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Introduction to Digital Accessibility

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The goal of digital accessibility is to create digital products and services that are inclusive and provide equal access to information and functionality to all users, regardless of their abilities.

When you publish digital content without considering accessibility, you may be creating barriers for your visitors to overcome in order to access it. This is why it’s so important to consider digital accessibility when you create your digital content.

This article aims to introduce you to the principles of digital accessibility, and shed some light on some of the things you need to know when creating accessible digital content.

The Core Principles of Digital Accessibility

The core principles of digital accessibility are based on four core principles known as the “POUR” principles, which were developed by the Web Accessibility Initiative (WAI) of the World Wide Web Consortium (W3C). These principles provide a framework for ensuring that digital content is accessible to all individuals, regardless of their abilities.

The four principles are:

Perceivable: Digital content must be perceivable by all users. This means that it should be presented in a way that can be perceived through at least one sensory channel, such as sight, sound, or touch.

For example, images should have descriptive alt text for individuals who cannot see them, and videos should have captions or transcripts for individuals who cannot hear them.

Operable: Digital content must be operable by all users. This means that it should be designed in a way that allows users to interact with it using a variety of input methods, including keyboards, mice, touchscreens, and assistive technologies.

For example, websites should be navigable using a keyboard alone, without the need for a mouse.

Understandable: Digital content must be understandable by all users. This means that it should be presented in a way that is clear and easy to understand.

For example, language should be simple and straightforward, and instructions should be clear and concise.

Robust: Digital content must be robust enough to be interpreted by a wide range of platforms and software, including assistive technologies. This means that it should be designed in a way that conforms to web standards and is compatible with a variety of browsers and devices.

For example, auditing your digital content to check for accessibility improvements, and checking that it works on a variety of different devices like PCs, Macs and mobiles.

By following these principles, digital content can be made accessible to all your visitors. It is important to note that these principles are not a set of hard-and-fast rules, but rather a framework for thinking about accessibility.

In practice, digital accessibility involves a variety of techniques and best practices, including the use of accessible coding practices, assistive technologies, and user testing with individuals that experience accessibility barriers and challenges.

What Are Accessibility Modes?

Accessibility considerations can be categorized into several different modes or types, including:

Visual: This mode includes individuals with low vision, partial sight, or blindness. They may require screen readers, magnifiers, or high contrast settings to access digital content.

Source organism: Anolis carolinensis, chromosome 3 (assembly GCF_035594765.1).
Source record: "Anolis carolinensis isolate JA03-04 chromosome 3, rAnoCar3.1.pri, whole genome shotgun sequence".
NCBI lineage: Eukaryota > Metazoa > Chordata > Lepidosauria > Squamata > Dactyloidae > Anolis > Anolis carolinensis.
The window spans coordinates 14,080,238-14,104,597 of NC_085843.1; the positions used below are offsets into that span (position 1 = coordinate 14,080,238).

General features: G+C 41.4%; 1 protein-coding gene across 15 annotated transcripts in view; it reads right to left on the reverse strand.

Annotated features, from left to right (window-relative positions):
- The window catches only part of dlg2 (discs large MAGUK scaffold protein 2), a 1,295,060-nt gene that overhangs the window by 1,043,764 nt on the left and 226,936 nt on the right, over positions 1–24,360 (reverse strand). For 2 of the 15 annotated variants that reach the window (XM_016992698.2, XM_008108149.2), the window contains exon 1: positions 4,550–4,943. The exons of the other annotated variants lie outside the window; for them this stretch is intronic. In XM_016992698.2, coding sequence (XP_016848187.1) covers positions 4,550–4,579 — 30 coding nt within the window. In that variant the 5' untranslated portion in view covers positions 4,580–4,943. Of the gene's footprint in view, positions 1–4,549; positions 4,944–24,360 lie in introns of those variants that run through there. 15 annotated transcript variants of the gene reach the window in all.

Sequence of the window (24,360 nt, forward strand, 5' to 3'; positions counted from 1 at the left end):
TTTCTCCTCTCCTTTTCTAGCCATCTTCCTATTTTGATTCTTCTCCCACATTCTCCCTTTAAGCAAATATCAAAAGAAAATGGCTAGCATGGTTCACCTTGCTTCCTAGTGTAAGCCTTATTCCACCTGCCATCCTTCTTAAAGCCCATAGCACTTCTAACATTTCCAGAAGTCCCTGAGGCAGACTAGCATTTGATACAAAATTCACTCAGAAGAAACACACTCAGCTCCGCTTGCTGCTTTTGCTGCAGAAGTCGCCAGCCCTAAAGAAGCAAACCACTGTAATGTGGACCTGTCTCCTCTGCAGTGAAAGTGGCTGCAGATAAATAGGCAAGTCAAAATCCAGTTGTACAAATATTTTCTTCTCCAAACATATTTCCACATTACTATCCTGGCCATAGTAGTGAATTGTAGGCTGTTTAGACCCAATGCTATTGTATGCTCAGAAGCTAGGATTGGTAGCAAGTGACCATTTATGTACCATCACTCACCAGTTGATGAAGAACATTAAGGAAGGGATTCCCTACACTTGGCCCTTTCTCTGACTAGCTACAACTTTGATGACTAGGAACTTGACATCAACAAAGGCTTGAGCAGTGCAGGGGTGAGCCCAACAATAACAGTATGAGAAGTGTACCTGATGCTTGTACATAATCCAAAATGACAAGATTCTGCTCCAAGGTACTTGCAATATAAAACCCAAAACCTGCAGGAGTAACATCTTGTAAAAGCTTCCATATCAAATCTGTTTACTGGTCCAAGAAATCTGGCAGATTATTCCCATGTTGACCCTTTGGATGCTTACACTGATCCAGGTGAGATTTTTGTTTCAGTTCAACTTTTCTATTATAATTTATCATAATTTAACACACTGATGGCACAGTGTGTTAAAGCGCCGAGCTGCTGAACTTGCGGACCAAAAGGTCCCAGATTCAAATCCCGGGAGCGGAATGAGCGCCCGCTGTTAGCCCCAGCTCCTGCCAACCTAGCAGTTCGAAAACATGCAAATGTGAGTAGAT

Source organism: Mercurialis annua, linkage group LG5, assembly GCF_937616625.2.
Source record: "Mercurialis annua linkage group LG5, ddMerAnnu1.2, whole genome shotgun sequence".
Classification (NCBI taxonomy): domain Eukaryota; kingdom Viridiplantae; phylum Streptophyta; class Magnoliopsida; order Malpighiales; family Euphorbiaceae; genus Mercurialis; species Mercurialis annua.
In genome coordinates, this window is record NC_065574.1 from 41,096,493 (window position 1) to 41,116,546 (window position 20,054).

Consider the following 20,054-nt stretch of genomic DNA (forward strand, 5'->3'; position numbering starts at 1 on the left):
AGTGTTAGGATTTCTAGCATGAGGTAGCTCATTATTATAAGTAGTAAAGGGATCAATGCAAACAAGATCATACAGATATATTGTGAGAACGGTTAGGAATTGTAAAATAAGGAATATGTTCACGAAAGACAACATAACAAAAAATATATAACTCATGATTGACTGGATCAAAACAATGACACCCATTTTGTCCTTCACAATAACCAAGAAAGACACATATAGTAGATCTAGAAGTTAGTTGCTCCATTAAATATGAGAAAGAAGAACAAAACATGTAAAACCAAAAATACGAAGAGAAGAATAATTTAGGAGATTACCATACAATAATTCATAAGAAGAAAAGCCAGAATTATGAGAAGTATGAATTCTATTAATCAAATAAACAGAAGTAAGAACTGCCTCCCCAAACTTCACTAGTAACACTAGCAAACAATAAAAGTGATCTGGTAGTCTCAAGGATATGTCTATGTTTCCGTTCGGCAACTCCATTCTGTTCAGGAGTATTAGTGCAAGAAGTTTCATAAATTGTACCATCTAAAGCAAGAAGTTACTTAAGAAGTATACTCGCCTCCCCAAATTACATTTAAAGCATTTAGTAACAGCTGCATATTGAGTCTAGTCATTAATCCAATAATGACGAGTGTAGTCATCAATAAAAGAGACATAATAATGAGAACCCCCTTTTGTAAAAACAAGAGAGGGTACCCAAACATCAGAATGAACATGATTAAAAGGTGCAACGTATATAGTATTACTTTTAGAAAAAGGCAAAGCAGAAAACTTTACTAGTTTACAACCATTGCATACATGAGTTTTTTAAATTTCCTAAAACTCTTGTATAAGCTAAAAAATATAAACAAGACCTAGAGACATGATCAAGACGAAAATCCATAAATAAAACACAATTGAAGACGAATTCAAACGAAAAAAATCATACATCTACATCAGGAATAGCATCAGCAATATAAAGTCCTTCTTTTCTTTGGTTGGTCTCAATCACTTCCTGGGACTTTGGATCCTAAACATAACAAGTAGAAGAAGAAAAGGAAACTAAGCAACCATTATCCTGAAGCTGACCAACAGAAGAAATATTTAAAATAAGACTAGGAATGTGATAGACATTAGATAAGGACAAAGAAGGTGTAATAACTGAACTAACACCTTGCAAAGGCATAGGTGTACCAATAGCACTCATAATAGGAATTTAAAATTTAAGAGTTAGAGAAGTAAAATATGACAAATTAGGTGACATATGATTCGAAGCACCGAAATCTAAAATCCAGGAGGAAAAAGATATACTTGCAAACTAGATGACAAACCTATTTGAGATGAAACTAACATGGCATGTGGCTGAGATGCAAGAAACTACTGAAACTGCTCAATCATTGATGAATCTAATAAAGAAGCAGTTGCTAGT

Auditory: This mode of disability includes individuals who are deaf or hard of hearing. They may require captions, transcripts, or visual cues to access audio content.

Motor: This mode includes individuals with physical disabilities that affect their ability to use a keyboard, mouse, or other input devices. They may require alternative input methods, such as voice recognition software, or assistive devices, such as switches and joysticks.

Cognitive: This mode includes individuals with cognitive impairments or learning disabilities, such as dyslexia or attention deficit hyperactivity disorder (ADHD). They may require simplified language, clear instructions, or assistive technologies, such as text-to-speech software.

Speech: This mode includes individuals who have difficulty speaking or communicating verbally. They may require alternative communication methods, such as augmentative and alternative communication (AAC) devices.

Neurological: This mode of includes individuals with neurological disabilities, such as epilepsy or multiple sclerosis. They may require assistive technologies, such as specialised keyboards or voice recognition software, to access digital content.

It’s important to note that the access needs of your visitors are not always straightforward and may involve a combination of different modes. When considering digital accessibility it’s important to take into account a wide range of accessibility features to ensure that all users, regardless of their abilities, can access and use your digital content.

What next?

This article has explained some of the basics you need to think about when creating accessible content. To learn more, you can read an article published on the gov.uk site that has some great tips on the dos and don’ts when designing for accessibility.

The Digital Culture Network is here to support you and your organisation. Our Tech Champions can provide free 1-2-1 support to all arts and cultural organisations and individuals who are in receipt of, or eligible for, Arts Council England funding. If you need help or would like to chat with us about any of the advice we have covered above, please get in touch. Sign up to our newsletter below and follow us on Twitter @ace_dcn for the latest updates.

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